Durrow Heritage Walking Tour is a 1.2 mile loop trail located near Durrow, Laois, Ireland. The trail is good for all skill levels and primarily used for hiking and walking. Dogs are also able to use this trail but must be kept on leash.
dogs on leash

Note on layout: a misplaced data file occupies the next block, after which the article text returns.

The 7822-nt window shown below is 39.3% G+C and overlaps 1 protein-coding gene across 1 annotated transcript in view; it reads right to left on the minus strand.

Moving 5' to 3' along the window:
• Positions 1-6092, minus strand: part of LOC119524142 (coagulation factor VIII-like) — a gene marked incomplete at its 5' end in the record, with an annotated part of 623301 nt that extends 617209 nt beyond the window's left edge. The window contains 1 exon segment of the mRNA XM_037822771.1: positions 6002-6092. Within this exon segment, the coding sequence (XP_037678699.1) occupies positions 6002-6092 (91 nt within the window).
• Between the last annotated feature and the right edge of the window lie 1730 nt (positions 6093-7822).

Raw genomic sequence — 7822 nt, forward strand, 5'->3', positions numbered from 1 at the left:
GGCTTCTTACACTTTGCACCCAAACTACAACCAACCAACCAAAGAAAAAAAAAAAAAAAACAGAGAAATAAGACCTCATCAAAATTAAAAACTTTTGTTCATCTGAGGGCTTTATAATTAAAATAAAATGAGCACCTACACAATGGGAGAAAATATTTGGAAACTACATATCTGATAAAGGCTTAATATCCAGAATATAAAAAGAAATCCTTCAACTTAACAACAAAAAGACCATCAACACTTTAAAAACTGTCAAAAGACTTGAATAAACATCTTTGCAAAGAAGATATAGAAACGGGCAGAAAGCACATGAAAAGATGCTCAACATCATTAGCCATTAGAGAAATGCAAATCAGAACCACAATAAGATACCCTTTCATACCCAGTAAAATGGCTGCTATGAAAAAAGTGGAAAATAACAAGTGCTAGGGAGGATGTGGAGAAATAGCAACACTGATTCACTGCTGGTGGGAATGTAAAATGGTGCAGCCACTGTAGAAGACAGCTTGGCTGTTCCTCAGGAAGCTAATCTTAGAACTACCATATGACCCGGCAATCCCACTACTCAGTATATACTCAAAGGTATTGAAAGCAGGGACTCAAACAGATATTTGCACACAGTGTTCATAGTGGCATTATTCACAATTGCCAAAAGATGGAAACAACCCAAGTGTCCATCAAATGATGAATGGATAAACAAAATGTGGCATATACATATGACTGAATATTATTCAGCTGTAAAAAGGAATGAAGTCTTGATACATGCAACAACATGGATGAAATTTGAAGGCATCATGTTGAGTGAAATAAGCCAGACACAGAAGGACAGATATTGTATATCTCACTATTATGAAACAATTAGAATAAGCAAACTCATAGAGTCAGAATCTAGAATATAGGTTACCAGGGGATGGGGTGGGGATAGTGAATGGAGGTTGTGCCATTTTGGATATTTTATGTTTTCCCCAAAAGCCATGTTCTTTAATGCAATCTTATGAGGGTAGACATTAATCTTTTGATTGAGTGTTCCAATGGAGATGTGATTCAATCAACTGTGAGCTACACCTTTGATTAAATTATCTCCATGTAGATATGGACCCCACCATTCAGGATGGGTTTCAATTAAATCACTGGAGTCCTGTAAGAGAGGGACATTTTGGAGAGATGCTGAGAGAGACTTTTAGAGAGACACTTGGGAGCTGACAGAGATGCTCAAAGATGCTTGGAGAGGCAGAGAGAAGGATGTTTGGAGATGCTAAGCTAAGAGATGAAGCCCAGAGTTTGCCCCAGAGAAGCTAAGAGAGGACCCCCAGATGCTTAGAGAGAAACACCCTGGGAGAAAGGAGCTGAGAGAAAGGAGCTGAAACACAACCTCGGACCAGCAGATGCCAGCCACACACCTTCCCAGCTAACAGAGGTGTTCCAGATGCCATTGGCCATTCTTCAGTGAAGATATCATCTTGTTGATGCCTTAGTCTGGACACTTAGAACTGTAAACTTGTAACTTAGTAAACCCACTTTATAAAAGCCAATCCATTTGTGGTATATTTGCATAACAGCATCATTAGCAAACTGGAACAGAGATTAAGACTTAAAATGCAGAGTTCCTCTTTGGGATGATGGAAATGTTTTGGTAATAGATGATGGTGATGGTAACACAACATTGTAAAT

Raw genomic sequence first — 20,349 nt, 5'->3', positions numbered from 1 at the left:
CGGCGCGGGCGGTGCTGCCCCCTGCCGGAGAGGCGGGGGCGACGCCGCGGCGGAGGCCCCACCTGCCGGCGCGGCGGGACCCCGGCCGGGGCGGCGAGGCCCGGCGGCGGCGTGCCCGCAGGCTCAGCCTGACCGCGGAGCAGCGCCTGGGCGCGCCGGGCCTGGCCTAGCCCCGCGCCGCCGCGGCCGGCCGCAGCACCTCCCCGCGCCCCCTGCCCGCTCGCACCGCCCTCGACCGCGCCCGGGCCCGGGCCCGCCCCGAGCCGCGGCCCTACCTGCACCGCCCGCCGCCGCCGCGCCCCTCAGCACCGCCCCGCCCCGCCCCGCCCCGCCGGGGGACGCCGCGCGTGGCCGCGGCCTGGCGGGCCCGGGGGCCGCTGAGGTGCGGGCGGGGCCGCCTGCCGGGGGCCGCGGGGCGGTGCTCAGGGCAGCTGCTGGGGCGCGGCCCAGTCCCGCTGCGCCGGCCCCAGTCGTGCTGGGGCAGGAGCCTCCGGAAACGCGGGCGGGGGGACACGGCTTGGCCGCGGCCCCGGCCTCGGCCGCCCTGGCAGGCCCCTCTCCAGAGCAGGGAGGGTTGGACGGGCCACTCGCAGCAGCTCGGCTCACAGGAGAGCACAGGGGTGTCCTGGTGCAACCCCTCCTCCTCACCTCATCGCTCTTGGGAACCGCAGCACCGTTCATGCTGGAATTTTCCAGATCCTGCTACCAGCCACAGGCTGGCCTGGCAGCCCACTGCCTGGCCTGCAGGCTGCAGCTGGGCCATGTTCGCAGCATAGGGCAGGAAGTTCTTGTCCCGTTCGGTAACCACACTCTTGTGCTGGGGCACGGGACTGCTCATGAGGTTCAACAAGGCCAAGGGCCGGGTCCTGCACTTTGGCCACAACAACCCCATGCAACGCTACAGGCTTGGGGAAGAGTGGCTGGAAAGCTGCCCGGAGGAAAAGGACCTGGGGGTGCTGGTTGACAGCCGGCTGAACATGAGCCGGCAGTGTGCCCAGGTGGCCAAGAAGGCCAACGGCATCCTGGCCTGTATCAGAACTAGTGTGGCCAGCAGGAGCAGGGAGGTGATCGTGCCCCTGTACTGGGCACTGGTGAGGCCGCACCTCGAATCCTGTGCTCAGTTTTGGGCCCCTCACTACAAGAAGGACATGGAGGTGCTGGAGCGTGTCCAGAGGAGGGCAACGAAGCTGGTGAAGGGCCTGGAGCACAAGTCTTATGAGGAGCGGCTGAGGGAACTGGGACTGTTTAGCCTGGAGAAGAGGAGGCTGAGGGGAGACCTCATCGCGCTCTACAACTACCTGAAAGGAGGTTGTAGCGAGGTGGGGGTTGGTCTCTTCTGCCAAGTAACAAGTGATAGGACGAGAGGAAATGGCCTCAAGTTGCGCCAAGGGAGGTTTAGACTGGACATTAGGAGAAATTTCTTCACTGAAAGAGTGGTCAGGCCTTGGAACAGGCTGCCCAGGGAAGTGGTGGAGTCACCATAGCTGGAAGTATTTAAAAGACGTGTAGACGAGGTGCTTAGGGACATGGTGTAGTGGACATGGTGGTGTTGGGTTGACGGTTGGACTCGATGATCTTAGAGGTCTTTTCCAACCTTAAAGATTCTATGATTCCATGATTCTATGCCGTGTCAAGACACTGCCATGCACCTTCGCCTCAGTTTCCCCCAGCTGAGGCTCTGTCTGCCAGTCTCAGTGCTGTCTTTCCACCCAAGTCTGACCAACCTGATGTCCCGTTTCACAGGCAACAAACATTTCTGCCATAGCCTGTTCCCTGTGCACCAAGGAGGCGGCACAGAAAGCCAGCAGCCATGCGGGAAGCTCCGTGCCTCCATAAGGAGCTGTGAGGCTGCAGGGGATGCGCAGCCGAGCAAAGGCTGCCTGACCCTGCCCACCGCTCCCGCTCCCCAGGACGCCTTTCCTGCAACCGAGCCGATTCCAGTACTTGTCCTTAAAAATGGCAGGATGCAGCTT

The village of Durrow is small, but perfectly formed with a rich history and an active community keen to ensure you enjoy your time here. This heritage tour starts at Castle Durrow and takes you past a very special organ, the Square, the old bridge, the vintage bicycle museum, the mills memorial, the unique Fawlty's pub, the 'magical' water pump, Tae Lane and Chapel street before returning back to the castle. The earliest record of Durrow dates back to 546A.D. when the village - then called Dervagh, was the site of a monastery, founded by St. Columb. The earliest recorded church in the village was in 1155 when records show that a raiding party led by O'Loughlin burned the church at Darmhagh-Ua-nDuach (Durrow in Odagh, or Castle Durrow) to the ground. By the mid-13th Century an urban tradition had been established as Durrow (then called Deverald) became a Norman Borough Village and was granted an urban constitution to attract settlers. In 1245, the village was given the right to hold a week long fair in the third week of July and a market every Thursday. Parish maps show that in the mid 17th Century, Durrow was a parochial hamlet with eight 'surrounds' and was owned by the powerful Ormondes. By 1659 a total of 105 families lived in the area. Sir William Petty's 1685 Map shows that there was both a Catholic and Protestant Church in the village. The Catholic Church - which probably consisted of mud walls with a thatched roof, stood on the site of, or close to, the old Courthouse (now a library and cultural centre). Under the Ormonde Family, Durrow was annexed to County Kilkenny and was only returned to County Laois in 1846 by an Act of Parliament. The physical form of the village as seen today, largely results from the great influence of Viscount of Ashbrook, William Flower, M.P. for Portarlington and local landlord who, throughout the 18th Century oversaw the construction of a planned estate village. Durrow's present form is indebted to the Flower Family, Viscounts Ashbrook, who gained ownership of the town in the early 1700s. They built Castle Durrow and granted permits for many of the fine Georgian and Victorian houses that still line Durrow's streets. Over the next two centuries, Durrow prospered. Stagecoaches rattled over the old bridge and stopped at the nearby coach house, the Ashbrook Arms. In its heyday, the village had its own brewery, a flour mill, a malting enterprise and a factory that made high quality bricks and tiles. We'll tell you more about these as you walk along. In recent years the local community has worked hard to preserve Durrow's beautiful setting, as well as its architecture. See for yourself on this leisurely stroll down Durrow's fine streets.